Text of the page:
I like the theory that Obi Wan was left on Tattooine to watch Luke and make sure he didn't follow his father's path and become a second Vader. By keeping him with his boring aunt and uncle, farming water and never having any hope to do more he'd be kept well away from adventuring and awakening to his force abilities. But then the droids showed up, Obi called off the Tusken ambush he had set up and took Luke off planet when the Empire was getting close. But that whole thing's a stretch even after you disregard the prequels.

    But, this is Star Wars, where even the greatest narrative coincidence can be hand waved away with "The Force Did It!" and we clap and buy another ticket for the next movie.

    Ringo wrote: »
    Well except what see317 said. That guy's always wrong.
    Golden Yak
  • Operative21Operative21 Registered User regular
    Al_wat wrote: »
    Twin suns
    i would have liked more obi wan in the episode but damn, that showdown was perfect

    The light saber duel was one of the best ive seen. None of this flashy bullshit. Dont get me wrong, sometimes you want to see that stuff. But what we got was perfect.

    I kept thinking of what yoda said: a jedi uses the force for defence, never attack. Obi wan displayed that perfectly.

    In terms of the outcome of that fight:
    I like to think that the critical mistake Maul made in that fight was trying to goad Kenobi by threatening luke's safety. At that point, he's effectively given Obi Wan carte blanche to end his life. There are no moral quandries or reasons to hestitate in bringing force to bear. It effectively allows Obi Wan a clear focus in ending Maul's life.

    Not to mention they did such a great job at hinting at that fact. The focus on Obi Wan's eyes during that whole exchange was perfect. Just looking at his eyes, you don't need to hear Obi Wan speak his mind, you know what he's thinking just from his expression. It was a beautifully executed moment.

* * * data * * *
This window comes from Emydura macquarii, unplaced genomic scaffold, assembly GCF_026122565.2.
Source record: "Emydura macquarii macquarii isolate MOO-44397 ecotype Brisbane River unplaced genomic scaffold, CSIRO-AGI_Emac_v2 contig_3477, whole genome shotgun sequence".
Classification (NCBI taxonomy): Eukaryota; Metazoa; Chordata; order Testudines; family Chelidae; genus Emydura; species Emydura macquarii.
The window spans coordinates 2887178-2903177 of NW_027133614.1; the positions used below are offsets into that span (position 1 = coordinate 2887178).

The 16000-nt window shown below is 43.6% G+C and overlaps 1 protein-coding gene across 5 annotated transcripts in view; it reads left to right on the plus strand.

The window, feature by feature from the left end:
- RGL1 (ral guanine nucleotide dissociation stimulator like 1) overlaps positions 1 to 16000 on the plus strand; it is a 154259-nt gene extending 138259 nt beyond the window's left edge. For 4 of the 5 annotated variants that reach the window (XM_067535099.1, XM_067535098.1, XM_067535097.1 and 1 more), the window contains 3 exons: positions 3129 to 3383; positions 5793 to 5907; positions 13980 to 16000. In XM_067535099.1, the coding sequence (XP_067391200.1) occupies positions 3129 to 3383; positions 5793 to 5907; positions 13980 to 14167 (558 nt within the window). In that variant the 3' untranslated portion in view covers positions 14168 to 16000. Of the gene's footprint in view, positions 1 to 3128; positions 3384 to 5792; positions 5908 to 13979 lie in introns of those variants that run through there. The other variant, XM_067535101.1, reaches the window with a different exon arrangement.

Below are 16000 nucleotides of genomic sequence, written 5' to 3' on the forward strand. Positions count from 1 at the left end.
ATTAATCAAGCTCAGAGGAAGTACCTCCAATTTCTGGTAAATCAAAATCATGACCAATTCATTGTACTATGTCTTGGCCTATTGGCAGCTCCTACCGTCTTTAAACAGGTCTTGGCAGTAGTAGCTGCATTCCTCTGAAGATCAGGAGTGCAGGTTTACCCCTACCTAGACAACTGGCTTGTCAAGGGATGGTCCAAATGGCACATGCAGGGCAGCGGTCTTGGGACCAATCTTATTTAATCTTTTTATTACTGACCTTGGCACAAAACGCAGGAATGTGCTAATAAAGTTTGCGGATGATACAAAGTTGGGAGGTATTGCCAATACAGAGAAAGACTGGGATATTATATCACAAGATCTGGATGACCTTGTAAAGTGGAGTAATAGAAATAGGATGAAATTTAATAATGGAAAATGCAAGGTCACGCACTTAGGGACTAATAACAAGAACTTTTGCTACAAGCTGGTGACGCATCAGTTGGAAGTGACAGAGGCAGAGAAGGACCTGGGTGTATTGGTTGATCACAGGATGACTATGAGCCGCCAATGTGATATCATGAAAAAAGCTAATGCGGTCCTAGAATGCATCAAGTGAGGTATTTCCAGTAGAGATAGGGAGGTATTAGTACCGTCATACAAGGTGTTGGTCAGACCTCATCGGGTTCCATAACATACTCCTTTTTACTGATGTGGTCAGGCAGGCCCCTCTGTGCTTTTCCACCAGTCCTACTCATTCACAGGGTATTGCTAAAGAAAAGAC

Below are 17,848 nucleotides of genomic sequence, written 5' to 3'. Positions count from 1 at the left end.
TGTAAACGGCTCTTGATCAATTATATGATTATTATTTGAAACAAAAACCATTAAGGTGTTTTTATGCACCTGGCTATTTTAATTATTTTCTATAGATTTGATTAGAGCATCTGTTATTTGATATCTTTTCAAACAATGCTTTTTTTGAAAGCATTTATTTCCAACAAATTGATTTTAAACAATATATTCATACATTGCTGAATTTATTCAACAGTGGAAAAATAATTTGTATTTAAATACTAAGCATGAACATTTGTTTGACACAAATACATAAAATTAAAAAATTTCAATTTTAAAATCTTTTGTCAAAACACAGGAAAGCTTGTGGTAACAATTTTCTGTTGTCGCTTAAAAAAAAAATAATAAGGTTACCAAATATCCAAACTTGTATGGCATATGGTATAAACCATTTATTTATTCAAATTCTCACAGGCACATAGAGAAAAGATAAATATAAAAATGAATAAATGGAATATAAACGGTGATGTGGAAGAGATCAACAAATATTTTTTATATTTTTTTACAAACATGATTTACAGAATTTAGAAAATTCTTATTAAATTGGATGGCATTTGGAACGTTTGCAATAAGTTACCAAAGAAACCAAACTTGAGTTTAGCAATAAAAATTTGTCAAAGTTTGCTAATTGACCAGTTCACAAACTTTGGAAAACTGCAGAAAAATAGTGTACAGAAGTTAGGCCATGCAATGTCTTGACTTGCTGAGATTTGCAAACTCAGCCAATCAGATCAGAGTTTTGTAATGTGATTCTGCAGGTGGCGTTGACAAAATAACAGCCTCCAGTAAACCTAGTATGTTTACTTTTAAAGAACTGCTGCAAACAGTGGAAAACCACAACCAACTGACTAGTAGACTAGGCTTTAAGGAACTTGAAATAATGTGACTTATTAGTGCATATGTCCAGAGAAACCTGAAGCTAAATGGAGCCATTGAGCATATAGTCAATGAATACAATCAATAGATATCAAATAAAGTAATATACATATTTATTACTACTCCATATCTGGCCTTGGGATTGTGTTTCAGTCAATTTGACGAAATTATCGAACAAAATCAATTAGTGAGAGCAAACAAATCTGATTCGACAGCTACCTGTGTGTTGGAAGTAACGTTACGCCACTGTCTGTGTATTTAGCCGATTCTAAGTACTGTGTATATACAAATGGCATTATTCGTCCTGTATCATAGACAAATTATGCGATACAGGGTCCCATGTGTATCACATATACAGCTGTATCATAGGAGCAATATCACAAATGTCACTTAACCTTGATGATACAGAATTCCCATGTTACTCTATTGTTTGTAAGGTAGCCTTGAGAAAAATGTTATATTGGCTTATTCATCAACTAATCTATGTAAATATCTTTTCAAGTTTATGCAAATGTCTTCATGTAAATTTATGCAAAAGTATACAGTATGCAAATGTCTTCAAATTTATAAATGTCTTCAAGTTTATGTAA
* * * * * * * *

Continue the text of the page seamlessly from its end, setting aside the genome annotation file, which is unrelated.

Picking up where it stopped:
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  • ShadowhopeShadowhope Baa. Registered User regular
    I think that Obi-Wan and Yoda actions with regards to Luke were mostly based on listening to the Force. They'd be like "how about now? Can we train him now?" And the Force kept on being like "Nope." And eventually Yoda was just like "meh, too old he is now" and then Luke showed up on his doorstep and the Force was like "yep, now is good" and Yoda was like "oh bloody hell."

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  • GONG-00GONG-00 Registered User regular
    edited March 25
    Zero Hour Part 1:
    Admiral Konstantine pays dearly for trying to get the on the carrier's killmail...RIP Commander Sato :(

    Edit:
    Zero Hour Part 2:
    at least the Bendu ex machina still leaves Thrawn available to antagonize the cast next season. It feels like an oversight not having Kallus interact with Zeb at the end.

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  • TurksonTurkson Near the mountains of ColoradoRegistered User regular
    Zero Hour:
    I didn't think Kallus was going to make it. I thought his escape pod was going to be vaporized at the last second.

    There are many Interceptors, but this one is mine!